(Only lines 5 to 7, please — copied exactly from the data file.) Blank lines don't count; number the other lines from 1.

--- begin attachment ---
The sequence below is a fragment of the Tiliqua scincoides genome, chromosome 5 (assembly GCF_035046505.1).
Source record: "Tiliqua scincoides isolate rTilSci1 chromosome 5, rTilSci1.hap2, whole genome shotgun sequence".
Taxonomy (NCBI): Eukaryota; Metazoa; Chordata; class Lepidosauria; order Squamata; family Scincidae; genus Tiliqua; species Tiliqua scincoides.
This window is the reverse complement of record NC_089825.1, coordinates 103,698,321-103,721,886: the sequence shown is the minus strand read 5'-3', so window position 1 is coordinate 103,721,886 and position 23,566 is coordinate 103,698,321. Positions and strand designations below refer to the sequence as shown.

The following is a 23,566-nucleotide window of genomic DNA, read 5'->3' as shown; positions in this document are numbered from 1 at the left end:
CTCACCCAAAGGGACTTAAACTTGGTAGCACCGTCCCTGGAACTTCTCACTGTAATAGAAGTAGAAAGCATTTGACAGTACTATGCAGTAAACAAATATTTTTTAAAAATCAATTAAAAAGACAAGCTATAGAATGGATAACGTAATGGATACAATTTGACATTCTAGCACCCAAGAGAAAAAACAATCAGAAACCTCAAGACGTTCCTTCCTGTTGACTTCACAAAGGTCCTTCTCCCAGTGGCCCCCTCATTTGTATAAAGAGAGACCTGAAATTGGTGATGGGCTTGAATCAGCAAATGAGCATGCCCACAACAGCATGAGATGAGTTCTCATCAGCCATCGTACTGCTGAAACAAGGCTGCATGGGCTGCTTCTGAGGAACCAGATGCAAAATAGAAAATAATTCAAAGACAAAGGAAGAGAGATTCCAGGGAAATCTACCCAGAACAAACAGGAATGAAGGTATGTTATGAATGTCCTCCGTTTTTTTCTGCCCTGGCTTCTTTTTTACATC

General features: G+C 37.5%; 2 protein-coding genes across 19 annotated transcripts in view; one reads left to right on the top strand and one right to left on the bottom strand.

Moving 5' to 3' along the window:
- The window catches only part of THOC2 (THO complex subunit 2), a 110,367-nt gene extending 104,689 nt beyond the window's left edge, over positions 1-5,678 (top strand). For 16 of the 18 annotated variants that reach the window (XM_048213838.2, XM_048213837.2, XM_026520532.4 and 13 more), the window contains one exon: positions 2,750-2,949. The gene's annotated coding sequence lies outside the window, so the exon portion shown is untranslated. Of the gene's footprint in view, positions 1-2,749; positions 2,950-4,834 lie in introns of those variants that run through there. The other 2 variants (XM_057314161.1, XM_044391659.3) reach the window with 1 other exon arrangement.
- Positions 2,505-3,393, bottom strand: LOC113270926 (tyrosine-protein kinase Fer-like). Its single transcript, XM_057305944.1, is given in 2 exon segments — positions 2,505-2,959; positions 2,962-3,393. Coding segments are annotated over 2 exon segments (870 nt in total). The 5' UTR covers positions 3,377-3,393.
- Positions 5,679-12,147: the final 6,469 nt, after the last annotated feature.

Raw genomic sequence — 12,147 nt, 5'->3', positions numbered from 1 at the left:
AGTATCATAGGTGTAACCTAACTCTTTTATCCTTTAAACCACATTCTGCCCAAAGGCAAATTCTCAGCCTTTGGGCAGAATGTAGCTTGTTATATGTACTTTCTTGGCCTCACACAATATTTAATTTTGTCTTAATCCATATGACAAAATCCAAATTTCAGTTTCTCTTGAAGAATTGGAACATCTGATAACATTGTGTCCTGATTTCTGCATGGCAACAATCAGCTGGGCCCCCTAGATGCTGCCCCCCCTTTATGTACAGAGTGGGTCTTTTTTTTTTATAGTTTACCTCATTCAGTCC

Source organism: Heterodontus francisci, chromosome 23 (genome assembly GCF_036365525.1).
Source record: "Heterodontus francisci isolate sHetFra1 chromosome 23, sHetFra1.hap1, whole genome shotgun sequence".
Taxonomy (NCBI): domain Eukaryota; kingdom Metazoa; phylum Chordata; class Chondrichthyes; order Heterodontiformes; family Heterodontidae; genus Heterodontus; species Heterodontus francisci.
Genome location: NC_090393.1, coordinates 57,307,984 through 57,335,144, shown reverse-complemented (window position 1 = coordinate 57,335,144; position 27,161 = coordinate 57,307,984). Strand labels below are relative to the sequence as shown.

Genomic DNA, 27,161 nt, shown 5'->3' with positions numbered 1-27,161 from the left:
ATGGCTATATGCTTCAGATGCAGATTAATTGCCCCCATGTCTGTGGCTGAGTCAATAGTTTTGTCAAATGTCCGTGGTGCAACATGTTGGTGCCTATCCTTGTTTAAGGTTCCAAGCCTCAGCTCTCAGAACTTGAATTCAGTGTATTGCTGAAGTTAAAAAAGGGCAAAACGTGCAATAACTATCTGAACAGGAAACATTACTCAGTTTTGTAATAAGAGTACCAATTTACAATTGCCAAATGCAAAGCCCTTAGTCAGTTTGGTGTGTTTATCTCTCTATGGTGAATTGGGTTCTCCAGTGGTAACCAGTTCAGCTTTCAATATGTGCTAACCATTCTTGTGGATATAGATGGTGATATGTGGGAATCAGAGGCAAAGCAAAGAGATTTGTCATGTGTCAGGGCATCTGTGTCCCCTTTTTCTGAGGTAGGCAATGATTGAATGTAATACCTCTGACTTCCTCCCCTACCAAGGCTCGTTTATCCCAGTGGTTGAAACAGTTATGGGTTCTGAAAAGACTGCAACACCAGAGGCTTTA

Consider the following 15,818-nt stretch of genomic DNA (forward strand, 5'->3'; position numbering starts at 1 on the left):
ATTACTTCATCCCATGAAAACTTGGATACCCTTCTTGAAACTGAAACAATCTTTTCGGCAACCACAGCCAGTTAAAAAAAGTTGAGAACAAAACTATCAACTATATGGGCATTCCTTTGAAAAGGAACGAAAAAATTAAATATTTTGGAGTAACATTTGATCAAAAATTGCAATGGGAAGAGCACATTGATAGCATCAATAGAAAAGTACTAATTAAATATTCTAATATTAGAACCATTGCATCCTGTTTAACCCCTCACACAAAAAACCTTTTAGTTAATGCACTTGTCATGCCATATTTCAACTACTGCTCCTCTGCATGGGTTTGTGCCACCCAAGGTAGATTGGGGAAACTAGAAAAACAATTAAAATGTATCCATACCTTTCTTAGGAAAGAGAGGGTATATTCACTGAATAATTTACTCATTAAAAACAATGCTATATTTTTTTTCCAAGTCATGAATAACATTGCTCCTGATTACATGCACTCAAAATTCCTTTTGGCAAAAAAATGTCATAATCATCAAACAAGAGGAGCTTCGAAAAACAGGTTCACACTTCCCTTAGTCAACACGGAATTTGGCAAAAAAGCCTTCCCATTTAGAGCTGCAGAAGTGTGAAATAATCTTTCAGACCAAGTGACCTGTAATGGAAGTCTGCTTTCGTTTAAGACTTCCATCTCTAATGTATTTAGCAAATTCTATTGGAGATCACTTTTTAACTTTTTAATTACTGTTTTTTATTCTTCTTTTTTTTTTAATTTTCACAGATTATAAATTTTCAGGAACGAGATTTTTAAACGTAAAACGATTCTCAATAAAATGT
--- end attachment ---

The following is a 23,566-nucleotide window of genomic DNA, read 5'->3' as shown; positions in this document are numbered from 1 at the left end:
CTCACCCAAAGGGACTTAAACTTGGTAGCACCGTCCCTGGAACTTCTCACTGTAATAGAAGTAGAAAGCATTTGACAGTACTATGCAGTAAACAAATATTTTTTAAAAATCAATTAAAAAGACAAGCTATAGAATGGATAACGTAATGGATACAATTTGACATTCTAGCACCCAAGAGAAAAAACAATCAGAAACCTCAAGACGTTCCTTCCTGTTGACTTCACAAAGGTCCTTCTCCCAGTGGCCCCCTCATTTGTATAAAGAGAGACCTGAAATTGGTGATGGGCTTGAATCAGCAAATGAGCATGCCCACAACAGCATGAGATGAGTTCTCATCAGCCATCGTACTGCTGAAACAAGGCTGCATGGGCTGCTTCTGAGGAACCAGATGCAAAATAGAAAATAATTCAAAGACAAAGGAAGAGAGATTCCAGGGAAATCTACCCAGAACAAACAGGAATGAAGGTATGTTATGAATGTCCTCCGTTTTTTTCTGCCCTGGCTTCTTTTTTACATC

General features: G+C 37.5%; 2 protein-coding genes across 19 annotated transcripts in view; one reads left to right on the top strand and one right to left on the bottom strand.